ATLANTA – Atlanta rapper Gunna has been released from prison after pleading guilty to conspiracy charges in a sweeping indictment against him, rapper Young Thug and several other alleged members of the Young Slime Life gang.
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Mark Winne, Station 2’s investigative reporter was the only TV reporter in the courtroom Wednesday when Gunna, whose real name is Sergio Kitchens, faced the judge.
The rapper took a plea bargain, known as an Alford plea, in which a defendant does not admit to committing the crime, but acknowledges that it is in his best interest to plead guilty. The charge Gunna faced was a single count of conspiracy to violate the Damsification and Corrupt Practices Act.
Gunna was sentenced to five years in prison and one served in prison. The one-year sentence was changed to time served. The remaining four years of his sentence have been suspended and will be subject to special conditions including 500 hours of community service.
After the verdict, the rapper released a statement saying:
“While I have agreed to be truthful at all times, I want to make it absolutely clear that I have NOT made any statements, NOT been interviewed, NOT cooperated with, NOT agreed to testify or be a witness for or against a party to the case and has absolutely NO intention of participating in the trial in any way.”
Although he has said he will not testify, it is a condition of Gunna’s trial that he testify if called, although he can demand an additional fifth.
Gunna, Young Thug and 26 others were arrested in May in a sweeping gang indictment that alleged YSL was a violent gang that had committed multiple murders, shootings and vehicular homicides over a decade. Prosecutors said the rappers publicized the gang’s activities in songs and on social media.
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In his statement Wednesday, Gunna said that when he joined YSL in 2016, he didn’t see it as a gang, but “more like a group of people from Metro Atlanta who shared common interests and artistic aspirations.” My focus at YSL was entertainment — rap artists who wrote and performed music that exaggerated and ‘uplifted’ urban life in the black community.”
Gunna said she values her association with YSL music and always will.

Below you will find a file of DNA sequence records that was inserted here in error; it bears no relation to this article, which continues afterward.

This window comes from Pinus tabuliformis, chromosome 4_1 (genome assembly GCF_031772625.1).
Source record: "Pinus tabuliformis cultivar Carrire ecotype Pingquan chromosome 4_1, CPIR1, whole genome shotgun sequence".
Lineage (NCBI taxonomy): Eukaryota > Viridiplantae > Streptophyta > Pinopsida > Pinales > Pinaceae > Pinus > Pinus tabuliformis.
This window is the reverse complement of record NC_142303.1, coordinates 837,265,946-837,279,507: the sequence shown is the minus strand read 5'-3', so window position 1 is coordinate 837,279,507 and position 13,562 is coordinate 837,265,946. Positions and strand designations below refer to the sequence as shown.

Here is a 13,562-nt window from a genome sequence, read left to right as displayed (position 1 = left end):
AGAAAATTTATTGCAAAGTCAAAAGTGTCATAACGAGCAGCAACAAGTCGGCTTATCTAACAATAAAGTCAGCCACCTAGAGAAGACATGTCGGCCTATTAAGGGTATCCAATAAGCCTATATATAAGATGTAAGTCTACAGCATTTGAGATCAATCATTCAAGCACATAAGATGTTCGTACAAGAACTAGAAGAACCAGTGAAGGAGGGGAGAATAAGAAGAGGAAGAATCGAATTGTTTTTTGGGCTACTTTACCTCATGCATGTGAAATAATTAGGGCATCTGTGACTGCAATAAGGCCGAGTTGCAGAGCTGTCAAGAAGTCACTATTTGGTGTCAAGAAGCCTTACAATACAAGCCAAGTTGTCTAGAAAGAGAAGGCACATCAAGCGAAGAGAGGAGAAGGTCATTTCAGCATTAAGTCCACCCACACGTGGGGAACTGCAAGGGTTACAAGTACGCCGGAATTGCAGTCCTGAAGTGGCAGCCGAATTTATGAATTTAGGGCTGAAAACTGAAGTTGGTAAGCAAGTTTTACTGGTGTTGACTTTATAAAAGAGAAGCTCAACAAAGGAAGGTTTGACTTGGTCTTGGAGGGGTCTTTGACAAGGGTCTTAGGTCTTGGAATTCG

At Gunna’s court hearing on Wednesday, the judge read out the provisions of the plea agreement, which Gunna then responded to.
The rapper swore he had personal knowledge of YSL members or associates committing crimes for the gang – but appeared to distance himself from the “YSL gang” versus the “YSL brand”.
“I acknowledge, accept and deeply regret that my talents and music have indirectly contributed to the YSL gang to the detriment of my community,” Gunna said in a signed statement. “YSL as a gang must end.”
Gunna also confirmed in the plea that he was in a car with Young Thug, whose real name is Jeffrey Williams, when officers pulled them over and found hydrocodone, methamphetamine and firearms inside. According to the settlement, Gunnar claimed that the gun and drugs were not his. It is unclear if anyone else was in the car at the time.
Under the plea deal, the rapper will be required to perform 500 hours of community service, a significant portion of which will require him to speak to young people about the dangers and immorality of gangs and gang violence.
He is also not allowed to carry a gun during his sentence. If he violates the provisions of the procedure, the district prosecutor has the right to cancel the suspended sentence.
YSL’s alleged founder, Walter Murphy, also entered a plea deal in the indictment on Tuesday, according to his attorney, Jacoby Hudson.
Hudson said Murphy has already been released and will not testify about the conduct of the other individual defendants. Hudson said the ways Murphy has turned his life around since getting out of prison was a big factor in the deal.
Young Thug is still in jail. His trial is due to begin in January.
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